An Interview with Dennis Mahoney

NewSmallDennisMahoneyAuthorPhoto-221x300Dennis Mahoney hails from upstate New York, where he lives with his wife, son, and dog. His debut novel Fellow Mortals made Barnes & Noble’s Spring 2013 Discover Great New Writers Selections list, as well as Booklist’s Top 10 First Novels. He’s currently working on his second novel. You can learn more about him at his website or at his blog.


Me: What inspired you to write Fellow Mortals

DM: I answered this in depth at B&N if you’d like to check it out, but here’s the short version. I loved a minor character in a failed novel I’d written the previous year and thought he would make a great lead. That character changed and became Henry Cooper, but the essential spirit remained: optimistic, simple, old-school, bumbling. I wanted to test such a man with a terrible calamity, and I kicked around a lot of ideas before I thought of the fire, which simply felt right when it occurred to me. I could immediately picture the neighborhood and most of the other characters, at least in general form. I don’t write biographical fiction, so I’m always just trying to think of good stories, ones that are entertaining and meaningful to me.

Me: One of the first things I noticed about this book is how you play with perspective. You take us into the heads of so many different characters, rather than staying with one particular person. What made you decide to do this? How do you think this strengthened the novel? Meaning, what advantages does the former have over the latter?

DM: It was very natural. I didn’t think it through very much. I wanted to keep Henry at the center, but it seemed that the book was about everyone, that whole little group and their reaction both to the fire and to Henry himself. I find it most comfortable to write a scene from a specific point of view, so whenever I had a scene that didn’t feature Henry, I wrote it through the eyes of someone who was there.

Me: Speaking of perspective, you even take us into the head of Wingnut the dog, something I haven’t really seen before. What were some of the challenges of writing from Wing’s perspective as opposed to a human’s? How did you prepare yourself?

DM: A total whim, and one I really enjoyed. I love dogs and find myself trying to understand what they’re feeling, so there was Wing in the room with Henry and Ava, and I wanted to give him a quick spotlight. After I did it once, I saw opportunities elsewhere. Wingnut is a mirror of Henry. They have similar hearts. I was eventually able to keep Henry’s personality present in scenes where he himself wasn’t around, like at the end of the book, and I think the story in general supports that intense, very natural love you see in dogs—the kind of love that people often overthink and screw up.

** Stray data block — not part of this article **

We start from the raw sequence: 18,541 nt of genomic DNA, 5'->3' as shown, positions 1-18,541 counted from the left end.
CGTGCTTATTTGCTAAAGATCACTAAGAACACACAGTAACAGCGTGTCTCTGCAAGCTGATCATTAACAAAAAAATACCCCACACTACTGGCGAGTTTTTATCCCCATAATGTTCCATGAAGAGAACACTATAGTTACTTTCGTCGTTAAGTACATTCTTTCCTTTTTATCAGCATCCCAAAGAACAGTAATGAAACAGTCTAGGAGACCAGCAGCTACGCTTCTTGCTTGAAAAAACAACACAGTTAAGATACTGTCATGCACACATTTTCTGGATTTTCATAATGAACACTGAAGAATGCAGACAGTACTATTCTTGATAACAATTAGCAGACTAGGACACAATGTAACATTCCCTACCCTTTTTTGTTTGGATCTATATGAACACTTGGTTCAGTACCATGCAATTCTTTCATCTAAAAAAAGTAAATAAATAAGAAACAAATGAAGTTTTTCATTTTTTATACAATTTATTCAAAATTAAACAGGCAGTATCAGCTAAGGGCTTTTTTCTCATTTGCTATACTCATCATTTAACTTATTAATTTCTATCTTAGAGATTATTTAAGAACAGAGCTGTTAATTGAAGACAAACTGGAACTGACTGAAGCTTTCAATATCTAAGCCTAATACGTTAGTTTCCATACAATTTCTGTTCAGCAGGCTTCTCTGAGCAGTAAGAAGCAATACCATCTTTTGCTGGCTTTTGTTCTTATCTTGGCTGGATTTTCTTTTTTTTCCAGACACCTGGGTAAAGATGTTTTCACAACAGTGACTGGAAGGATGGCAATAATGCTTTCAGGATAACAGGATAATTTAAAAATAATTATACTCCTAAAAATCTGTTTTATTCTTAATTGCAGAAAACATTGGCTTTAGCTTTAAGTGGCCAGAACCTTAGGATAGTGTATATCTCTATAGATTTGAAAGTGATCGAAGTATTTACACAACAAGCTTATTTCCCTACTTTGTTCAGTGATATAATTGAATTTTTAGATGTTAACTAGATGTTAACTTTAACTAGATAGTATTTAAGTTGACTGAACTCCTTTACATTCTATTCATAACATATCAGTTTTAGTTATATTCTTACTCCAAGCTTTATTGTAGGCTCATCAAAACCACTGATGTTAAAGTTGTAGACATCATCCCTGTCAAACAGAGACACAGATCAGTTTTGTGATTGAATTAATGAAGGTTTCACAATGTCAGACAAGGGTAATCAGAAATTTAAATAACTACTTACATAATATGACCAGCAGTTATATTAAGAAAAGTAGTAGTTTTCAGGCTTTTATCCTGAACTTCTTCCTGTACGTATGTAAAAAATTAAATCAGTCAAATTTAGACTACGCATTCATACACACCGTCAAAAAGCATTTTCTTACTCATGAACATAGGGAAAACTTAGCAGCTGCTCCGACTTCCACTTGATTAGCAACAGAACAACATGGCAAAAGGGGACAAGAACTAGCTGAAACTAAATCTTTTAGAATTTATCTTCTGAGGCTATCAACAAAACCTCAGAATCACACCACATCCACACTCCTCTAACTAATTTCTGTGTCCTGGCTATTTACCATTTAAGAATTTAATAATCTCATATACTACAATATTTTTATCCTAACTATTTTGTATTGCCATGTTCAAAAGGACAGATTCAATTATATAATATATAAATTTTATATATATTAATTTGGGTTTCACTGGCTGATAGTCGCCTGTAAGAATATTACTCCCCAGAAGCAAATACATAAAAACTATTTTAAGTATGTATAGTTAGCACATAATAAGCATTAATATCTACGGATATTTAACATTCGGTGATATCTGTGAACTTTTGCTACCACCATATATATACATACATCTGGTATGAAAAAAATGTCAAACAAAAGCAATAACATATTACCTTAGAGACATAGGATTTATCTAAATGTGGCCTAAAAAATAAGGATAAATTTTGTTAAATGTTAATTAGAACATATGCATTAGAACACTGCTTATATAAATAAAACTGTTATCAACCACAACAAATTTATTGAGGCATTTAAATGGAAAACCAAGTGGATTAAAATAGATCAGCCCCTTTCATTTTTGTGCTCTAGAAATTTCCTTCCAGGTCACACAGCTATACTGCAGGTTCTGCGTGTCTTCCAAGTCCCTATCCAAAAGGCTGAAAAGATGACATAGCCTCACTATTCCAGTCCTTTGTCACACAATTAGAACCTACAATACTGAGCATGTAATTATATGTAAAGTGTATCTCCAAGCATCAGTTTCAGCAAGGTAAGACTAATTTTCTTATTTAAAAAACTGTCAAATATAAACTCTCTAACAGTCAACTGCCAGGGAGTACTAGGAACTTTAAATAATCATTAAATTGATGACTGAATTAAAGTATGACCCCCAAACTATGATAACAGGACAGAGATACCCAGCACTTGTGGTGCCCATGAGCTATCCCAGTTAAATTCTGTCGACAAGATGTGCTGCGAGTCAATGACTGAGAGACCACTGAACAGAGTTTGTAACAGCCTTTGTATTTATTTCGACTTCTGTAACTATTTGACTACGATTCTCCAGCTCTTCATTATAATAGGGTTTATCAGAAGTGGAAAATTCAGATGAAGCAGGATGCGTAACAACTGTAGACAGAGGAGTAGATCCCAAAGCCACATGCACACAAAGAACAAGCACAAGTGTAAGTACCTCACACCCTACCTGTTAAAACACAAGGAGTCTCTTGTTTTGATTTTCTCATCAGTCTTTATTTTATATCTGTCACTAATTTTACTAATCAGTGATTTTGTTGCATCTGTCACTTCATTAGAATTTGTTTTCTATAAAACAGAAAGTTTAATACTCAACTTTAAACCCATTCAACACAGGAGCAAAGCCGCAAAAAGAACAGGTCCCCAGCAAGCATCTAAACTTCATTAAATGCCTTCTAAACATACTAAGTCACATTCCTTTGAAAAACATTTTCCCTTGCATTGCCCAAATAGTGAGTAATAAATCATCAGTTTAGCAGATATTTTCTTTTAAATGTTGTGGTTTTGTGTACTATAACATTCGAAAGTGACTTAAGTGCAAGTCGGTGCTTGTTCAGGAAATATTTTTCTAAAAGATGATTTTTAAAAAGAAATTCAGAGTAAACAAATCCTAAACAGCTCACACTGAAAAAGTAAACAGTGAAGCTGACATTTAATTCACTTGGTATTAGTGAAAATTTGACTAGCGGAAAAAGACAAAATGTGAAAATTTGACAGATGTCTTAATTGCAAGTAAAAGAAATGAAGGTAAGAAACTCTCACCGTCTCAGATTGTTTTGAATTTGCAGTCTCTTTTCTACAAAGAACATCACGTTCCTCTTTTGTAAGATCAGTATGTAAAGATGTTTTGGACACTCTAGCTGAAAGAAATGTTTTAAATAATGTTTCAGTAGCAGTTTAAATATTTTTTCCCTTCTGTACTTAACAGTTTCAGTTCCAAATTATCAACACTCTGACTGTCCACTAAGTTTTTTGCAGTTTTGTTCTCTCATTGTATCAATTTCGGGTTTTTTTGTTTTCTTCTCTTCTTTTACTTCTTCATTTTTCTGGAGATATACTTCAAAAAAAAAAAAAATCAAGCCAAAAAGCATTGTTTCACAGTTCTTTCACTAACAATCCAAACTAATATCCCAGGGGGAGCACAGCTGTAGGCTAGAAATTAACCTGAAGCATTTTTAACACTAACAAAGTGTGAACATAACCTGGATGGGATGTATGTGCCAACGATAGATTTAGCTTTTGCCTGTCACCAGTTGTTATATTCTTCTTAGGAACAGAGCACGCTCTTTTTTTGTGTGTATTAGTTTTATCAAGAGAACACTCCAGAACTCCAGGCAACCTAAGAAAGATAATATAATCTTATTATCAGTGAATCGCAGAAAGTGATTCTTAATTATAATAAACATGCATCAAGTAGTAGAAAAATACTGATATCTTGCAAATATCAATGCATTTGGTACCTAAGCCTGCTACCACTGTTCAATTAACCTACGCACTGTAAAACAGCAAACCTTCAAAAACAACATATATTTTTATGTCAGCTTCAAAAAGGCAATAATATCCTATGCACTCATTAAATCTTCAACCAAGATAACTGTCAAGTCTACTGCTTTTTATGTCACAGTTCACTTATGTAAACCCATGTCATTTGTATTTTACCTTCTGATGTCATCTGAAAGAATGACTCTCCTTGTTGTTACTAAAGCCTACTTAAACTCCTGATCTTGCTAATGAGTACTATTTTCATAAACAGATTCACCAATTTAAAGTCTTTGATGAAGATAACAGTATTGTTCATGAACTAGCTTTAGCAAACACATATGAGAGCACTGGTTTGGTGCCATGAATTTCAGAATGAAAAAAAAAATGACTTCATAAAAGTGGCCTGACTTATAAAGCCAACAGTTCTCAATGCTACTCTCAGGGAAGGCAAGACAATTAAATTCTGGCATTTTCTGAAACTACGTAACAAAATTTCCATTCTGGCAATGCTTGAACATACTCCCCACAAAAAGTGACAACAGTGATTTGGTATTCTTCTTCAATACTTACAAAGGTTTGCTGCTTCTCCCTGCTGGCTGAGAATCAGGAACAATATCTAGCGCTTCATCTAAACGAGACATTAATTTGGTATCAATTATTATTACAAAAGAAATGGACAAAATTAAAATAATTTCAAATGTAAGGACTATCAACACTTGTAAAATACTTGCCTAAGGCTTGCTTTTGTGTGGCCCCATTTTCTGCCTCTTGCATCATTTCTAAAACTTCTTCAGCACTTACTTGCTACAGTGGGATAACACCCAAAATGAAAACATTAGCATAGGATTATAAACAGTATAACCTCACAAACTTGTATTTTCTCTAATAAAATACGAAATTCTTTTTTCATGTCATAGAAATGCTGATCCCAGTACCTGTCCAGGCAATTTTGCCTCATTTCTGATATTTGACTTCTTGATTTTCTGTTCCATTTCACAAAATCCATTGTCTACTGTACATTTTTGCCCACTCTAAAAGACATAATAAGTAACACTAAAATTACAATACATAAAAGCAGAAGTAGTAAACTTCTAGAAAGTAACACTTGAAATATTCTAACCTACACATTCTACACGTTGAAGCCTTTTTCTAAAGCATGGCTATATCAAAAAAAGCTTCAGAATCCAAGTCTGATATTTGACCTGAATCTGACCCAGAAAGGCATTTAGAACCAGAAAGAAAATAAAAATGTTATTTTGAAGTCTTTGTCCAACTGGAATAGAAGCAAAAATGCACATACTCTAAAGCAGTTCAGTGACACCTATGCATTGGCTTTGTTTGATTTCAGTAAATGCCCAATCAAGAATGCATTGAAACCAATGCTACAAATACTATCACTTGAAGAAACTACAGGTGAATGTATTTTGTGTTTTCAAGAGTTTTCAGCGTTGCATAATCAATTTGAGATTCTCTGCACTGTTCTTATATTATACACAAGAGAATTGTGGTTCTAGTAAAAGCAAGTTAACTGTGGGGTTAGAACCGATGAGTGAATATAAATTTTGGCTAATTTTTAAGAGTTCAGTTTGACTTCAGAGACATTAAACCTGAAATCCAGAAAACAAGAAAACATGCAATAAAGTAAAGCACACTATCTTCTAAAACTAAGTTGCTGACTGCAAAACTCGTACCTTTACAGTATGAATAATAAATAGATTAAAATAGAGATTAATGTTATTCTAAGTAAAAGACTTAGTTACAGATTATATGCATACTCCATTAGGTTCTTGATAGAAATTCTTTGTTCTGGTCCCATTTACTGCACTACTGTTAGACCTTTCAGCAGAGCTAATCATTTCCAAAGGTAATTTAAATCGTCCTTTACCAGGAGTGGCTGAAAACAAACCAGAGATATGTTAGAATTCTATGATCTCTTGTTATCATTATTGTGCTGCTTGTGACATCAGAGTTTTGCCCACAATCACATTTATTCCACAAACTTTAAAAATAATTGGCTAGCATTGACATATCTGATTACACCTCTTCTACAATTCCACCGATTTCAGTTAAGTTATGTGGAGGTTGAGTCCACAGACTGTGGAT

Me: Fellow Mortals contains a wide variety of characters, but my favorites are Henry and Sam. How did these characters come to be? What was your process in developing their characters?

DM: Again with Henry, I just knew him really well, both from that earlier failed novel and from a handful of similar men I’ve known in life. He’s not based on anyone in particular, but a lively person who gets a reaction of everyone, for better or worse, is a terrific person to lead a story. Sam was harder. I wanted to take the story out of normal society to a degree, where the characters could interact on a primal level. That’s why I sent him to the woods. But there’s usually a character in every novel I write who won’t come to life for some reason, and that happened with Sam for a long time. He kept feeling like a prop. It was only in later revisions that I finally started to feel him, and then he became more human and I really understood him.

Me: As a writer, one of the biggest things I struggle with is dialogue. It always ends up sounding so contrived or unnatural. Is this something you struggle with too? How do you go about creating natural-sounding dialogue?